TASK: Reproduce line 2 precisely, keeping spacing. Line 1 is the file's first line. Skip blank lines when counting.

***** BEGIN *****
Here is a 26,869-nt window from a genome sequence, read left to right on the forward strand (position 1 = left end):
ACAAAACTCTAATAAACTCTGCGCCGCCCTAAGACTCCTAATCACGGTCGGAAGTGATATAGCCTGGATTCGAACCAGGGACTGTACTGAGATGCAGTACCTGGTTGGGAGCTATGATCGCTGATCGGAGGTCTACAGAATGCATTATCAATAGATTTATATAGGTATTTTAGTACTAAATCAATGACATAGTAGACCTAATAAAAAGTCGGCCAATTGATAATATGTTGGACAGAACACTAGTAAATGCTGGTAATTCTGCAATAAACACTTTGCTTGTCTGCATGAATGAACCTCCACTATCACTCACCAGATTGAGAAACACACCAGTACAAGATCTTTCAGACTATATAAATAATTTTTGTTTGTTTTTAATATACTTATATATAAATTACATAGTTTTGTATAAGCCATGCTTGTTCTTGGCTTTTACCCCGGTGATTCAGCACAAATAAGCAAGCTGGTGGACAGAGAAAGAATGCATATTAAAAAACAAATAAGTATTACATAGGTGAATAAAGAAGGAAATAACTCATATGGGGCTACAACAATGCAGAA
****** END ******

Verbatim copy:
ACAAAACTCTAATAAACTCTGCGCCGCCCTAAGACTCCTAATCACGGTCGGAAGTGATATAGCCTGGATTCGAACCAGGGACTGTACTGAGATGCAGTACCTGGTTGGGAGCTATGATCGCTGATCGGAGGTCTACAGAATGCATTATCAATAGATTTATATAGGTATTTTAGTACTAAATCAATGACATAGTAGACCTAATAAAAAGTCGGCCAATTGATAATATGTTGGACAGAACACTAGTAAATGCTGGTAATTCTGCAATAAACACTTTGCTTGTCTGCATGAATGAACCTCCACTATCACTCACCAGATTGAGAAACACACCAGTACAAGATCTTTCAGACTATATAAATAATTTTTGTTTGTTTTTAATATACTTATATATAAATTACATAGTTTTGTATAAGCCATGCTTGTTCTTGGCTTTTACCCCGGTGATTCAGCACAAATAAGCAAGCTGGTGGACAGAGAAAGAATGCATATTAAAAAACAAATAAGTATTACATAGGTGAATAAAGAAGGAAATAACTCATATGGGGCTACAACAATGCAGAA